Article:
string[] stateCodes = {“AL”,”AK”,”AZ”,”AR”,”CA”,”CO”,”CT”,”DE”,”DC”,”FL”,”GA”,”HI”,”ID”,”IL”,”IN”,”IA”,”KS”,”KY”,”LA”,”ME”,”MD”,”MA”,”MI”,”MN”,”MS”,”MO”,”MT”,”NE”,”NV”,”NH”,”NJ”,”NM”,”NY”,”NC”,”ND”,”OH”,”OK”,”OR”,”PA”,”RI”,”SC”,”SD”,”TN”,”TX”,”UT”,”VT”,”VA”,”WA”,”WV”,”WI”,”WY”};

// This one is somewhat easier because we have a finite set of values to check against.
// We simply uppercase our value anc check against our list.
strState = strState.ToUpper();

ArrayList stateCodesArray = new ArrayList(stateCodes);
ArrayList stateNamesArray = new ArrayList(stateNames);

return (stateCodesArray.Contains(strState) || stateNamesArray.Contains(strState));
}

static bool IsValidZIPCode(string strZIP)
{
// Allows 5 digit, 5+4 digit and 9 digit zip codes
// must be at least two characters long and caps out at 128 (database size)
string regExPattern = @”^(\d{5}-\d{4}|\d{5}|\d{9})$”;
return MatchString(strZIP, regExPattern);
}

static bool IsValidUSPhoneNumber(string strPhone)
{
// Allows phone number of the format: NPA = [2-9][0-8][0-9] Nxx = [2-9][0-9][0-9] Station = [0-9][0-9][0-9][0-9]
string regExPattern = @”^[01]?[- .]?(\([2-9]\d{2}\)|[2-9]\d{2})[- .]?\d{3}[- .]?\d{4}$”;
return MatchString(strPhone, regExPattern);
}

static bool IsValidCCNumber(string strCCNumber)
{
// This expression is basically looking for series of numbers confirming to the standards
// for Visa, MC, Discover and American Express with optional dashes between groups of numbers
string regExPattern = @”^((4\d{3})|(5[1-5]\d{2})|(6011))-?\d{4}-?\d{4}-?\d{4}|3[4,7][\d\s-]{15}$”;
return MatchString(strCCNumber, regExPattern);
}

static bool IsValidSSN(string strSSN)
{
// Allows SSN’s of the format 123-456-7890. Accepts hyphen delimited SSN’s or plain numeric values.
string regExPattern = @”^\d{3}[-]?\d{2}[-]?\d{4}$”;
return MatchString(strSSN, regExPattern);
}

static bool IsValidEmailAddress(string strEmail)
{
// Allows common email address that can start with a alphanumeric char and contain word, dash and period characters
// followed by a domain name meeting the same criteria followed by a alpha suffix between 2 and 9 character lone
string regExPattern = @”^([0-9a-zA-Z]([-.\w]*[0-9a-zA-Z])*@([0-9a-zA-Z][-\w]*[0-9a-zA-Z]\.)+[a-zA-Z]{2,9})$”;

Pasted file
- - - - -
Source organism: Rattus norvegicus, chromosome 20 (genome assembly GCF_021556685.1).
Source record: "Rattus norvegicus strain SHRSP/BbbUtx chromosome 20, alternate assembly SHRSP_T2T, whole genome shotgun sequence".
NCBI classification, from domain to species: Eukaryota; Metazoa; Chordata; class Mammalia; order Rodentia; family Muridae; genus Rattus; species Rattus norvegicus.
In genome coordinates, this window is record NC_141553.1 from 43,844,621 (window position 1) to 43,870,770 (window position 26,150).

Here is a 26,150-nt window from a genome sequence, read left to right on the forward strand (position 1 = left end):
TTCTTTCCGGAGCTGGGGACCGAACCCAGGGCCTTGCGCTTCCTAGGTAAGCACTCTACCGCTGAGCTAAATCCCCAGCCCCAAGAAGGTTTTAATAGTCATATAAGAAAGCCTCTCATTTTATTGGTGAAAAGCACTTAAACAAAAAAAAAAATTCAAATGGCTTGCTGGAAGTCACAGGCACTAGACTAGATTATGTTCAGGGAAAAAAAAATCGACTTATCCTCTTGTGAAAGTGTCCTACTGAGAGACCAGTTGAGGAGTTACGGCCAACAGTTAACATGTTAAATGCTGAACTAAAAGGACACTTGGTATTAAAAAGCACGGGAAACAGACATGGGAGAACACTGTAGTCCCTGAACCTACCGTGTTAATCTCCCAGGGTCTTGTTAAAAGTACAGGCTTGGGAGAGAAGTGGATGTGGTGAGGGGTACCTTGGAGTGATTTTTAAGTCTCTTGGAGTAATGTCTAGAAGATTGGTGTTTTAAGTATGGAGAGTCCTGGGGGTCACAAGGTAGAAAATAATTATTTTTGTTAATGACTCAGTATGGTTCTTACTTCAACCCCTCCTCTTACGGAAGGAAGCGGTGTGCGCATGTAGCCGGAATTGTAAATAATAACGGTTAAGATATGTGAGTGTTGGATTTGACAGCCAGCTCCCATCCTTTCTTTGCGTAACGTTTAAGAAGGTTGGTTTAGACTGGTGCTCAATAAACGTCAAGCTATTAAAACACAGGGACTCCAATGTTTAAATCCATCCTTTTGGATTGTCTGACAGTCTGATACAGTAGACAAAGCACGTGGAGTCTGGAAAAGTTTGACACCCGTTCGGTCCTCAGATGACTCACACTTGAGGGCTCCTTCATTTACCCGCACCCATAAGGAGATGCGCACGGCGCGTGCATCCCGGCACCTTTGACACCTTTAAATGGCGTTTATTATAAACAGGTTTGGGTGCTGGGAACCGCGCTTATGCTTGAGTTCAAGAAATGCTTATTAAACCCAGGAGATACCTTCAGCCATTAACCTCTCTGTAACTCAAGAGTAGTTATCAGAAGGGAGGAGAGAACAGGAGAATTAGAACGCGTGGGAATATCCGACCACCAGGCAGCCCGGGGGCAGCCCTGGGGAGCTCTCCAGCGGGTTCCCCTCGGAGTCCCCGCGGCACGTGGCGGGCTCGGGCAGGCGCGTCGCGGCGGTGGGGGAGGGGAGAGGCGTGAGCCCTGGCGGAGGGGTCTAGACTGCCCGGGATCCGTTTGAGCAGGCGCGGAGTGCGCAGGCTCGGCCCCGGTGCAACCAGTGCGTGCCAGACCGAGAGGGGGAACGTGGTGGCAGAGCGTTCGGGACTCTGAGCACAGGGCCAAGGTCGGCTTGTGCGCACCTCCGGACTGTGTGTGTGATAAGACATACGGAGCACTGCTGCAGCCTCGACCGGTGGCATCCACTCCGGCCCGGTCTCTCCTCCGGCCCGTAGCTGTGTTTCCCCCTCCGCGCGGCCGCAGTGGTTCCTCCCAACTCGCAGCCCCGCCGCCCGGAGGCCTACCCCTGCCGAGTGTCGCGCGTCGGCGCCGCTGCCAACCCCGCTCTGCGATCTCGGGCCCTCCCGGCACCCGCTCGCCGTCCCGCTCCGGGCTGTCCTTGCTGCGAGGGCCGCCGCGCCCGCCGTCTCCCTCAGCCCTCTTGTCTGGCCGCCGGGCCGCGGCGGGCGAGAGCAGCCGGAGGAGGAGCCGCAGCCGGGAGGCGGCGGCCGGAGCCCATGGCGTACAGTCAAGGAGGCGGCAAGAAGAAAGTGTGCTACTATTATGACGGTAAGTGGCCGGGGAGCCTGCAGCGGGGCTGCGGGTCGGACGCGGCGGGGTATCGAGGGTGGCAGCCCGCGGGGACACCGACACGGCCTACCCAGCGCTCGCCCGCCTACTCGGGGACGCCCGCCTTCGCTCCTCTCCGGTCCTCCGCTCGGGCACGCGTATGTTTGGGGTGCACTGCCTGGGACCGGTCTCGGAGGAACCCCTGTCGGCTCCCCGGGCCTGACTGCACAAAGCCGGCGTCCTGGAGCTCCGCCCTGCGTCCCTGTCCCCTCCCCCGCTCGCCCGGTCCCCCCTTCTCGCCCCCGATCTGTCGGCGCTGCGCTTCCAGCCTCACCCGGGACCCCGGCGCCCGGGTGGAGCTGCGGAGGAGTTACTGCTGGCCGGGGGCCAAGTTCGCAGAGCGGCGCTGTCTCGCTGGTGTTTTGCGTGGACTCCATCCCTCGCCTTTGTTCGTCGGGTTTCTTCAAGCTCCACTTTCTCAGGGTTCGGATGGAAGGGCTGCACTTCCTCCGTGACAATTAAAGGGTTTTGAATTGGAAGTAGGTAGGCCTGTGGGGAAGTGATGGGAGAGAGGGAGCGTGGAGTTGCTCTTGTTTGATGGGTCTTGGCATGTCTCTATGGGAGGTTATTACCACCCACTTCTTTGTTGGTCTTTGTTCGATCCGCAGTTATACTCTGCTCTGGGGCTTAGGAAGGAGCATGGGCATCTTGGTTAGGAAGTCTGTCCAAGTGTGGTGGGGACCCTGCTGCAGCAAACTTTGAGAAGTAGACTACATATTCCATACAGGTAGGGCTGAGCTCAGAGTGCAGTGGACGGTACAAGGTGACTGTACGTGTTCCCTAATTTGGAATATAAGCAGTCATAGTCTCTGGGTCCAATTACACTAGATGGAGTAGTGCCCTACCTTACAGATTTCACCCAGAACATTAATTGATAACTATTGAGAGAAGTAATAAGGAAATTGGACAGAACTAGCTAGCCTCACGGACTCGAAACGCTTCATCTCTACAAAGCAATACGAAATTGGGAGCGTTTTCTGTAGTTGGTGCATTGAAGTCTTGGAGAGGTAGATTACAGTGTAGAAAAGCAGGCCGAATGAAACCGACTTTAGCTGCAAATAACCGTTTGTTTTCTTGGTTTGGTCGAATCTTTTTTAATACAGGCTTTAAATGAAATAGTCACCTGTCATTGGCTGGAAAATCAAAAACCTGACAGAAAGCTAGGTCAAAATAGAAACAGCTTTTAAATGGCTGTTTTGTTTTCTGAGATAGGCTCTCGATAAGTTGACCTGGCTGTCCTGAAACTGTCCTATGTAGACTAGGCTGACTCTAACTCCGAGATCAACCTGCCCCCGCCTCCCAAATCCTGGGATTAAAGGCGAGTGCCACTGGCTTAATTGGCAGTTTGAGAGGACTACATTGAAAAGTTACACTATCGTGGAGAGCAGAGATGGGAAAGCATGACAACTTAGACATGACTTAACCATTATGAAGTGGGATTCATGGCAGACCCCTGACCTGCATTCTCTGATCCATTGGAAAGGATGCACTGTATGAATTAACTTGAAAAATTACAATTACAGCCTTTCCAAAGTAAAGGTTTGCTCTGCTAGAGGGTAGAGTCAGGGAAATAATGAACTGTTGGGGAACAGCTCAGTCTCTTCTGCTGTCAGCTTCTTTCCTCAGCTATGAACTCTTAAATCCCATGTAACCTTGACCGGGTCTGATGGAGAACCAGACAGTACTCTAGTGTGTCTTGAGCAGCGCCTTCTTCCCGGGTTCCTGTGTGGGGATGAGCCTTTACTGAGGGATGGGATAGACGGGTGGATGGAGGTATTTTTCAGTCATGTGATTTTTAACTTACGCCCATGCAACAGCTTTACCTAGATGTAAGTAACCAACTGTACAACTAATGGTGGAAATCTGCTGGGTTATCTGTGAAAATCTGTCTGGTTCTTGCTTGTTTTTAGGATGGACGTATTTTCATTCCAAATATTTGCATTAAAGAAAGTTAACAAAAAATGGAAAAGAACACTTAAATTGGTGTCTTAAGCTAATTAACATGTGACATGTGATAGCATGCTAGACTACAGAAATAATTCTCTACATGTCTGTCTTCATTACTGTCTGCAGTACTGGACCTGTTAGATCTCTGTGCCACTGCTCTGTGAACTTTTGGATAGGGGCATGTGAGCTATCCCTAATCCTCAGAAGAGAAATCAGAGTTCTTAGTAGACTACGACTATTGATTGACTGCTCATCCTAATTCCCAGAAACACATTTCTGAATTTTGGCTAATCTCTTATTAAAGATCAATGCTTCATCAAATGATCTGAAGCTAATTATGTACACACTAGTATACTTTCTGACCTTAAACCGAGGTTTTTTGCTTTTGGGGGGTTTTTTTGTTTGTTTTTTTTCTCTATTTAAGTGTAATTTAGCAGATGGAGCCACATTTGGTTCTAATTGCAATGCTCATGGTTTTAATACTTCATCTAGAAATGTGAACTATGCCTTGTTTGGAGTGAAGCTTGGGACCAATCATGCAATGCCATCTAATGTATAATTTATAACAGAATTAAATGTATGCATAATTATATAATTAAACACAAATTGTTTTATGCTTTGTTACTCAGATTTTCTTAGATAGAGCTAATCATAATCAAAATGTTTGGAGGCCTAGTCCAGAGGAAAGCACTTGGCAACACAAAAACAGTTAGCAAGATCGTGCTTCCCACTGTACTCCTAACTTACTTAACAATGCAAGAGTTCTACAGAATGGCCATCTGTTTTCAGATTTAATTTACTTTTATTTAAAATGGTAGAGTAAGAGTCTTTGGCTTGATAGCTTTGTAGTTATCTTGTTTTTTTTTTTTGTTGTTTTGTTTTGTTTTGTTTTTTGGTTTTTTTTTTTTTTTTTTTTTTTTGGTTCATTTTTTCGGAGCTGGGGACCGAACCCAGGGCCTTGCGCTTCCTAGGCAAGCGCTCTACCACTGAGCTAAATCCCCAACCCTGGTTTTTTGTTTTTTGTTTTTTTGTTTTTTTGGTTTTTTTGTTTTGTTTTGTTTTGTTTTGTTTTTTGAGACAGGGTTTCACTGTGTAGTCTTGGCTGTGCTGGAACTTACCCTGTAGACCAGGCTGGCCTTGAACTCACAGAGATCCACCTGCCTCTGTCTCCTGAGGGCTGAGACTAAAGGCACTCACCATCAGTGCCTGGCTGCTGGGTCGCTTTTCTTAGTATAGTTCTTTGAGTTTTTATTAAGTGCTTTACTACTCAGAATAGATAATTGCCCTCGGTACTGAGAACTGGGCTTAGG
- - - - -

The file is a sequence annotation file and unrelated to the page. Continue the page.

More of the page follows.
return MatchString(strEmail, regExPattern);
}

static bool IsValidURL(string strURL)
{
// Allows HTTP and FTP URL’s, domain name must start with alphanumeric and can contain a port number
// followed by a path containing a standard path character and ending in common file suffixies found in URL’s
// and accounting for potential CGI GET data
string regExPattern = @”^^(ht|f)tp(s?)\:\/\/[0-9a-zA-Z]([-.\w]*[0-9a-zA-Z])*(:(0-9)*)*(\/?)([a-zA-Z0-9\-\.\?\,\’\/\\\+&%\$#_=]*)?$”;
return MatchString(strURL, regExPattern);
}

static bool IsValidIPAddress(string strIP)
{
// Allows four octets of numbers that contain values between 4 numbers in the IP address to 0-255 and are separated by periods
string regExPattern = @”^(?:(?:25[0-5]|2[0-4][0-9]|[01]?[0-9][0-9]?)\.){3}(?:25[0-5]|2[0-4][0-9]|[01]?[0-9][0-9]?)$”;
return MatchString(strIP, regExPattern);
}

static bool IsValidAlphaText(string strAlpha)
{
// Allows one or more alphabetical characters. This is a more generic validation function.
string regExPattern = @”^[A-Za-z]+$”;
return MatchString(strAlpha, regExPattern);
}

static bool IsValidAlphaNumericText(string strAlphaNum)
{
// Allows one or more alphabetical and/or numeric characters. This is a more generic validation function.
string regExPattern = @”^[A-Za-z0-9]+$”;
return MatchString(strAlphaNum, regExPattern);
}

static bool IsValidNumericText(string strNumeric)
{
// Allows one or more positive or negative, integer or decimal numbers. This is a more generic validation function.
string regExPattern = @”/[+-]?\d+(\.\d+)?$”;
return MatchString(strNumeric, regExPattern);
}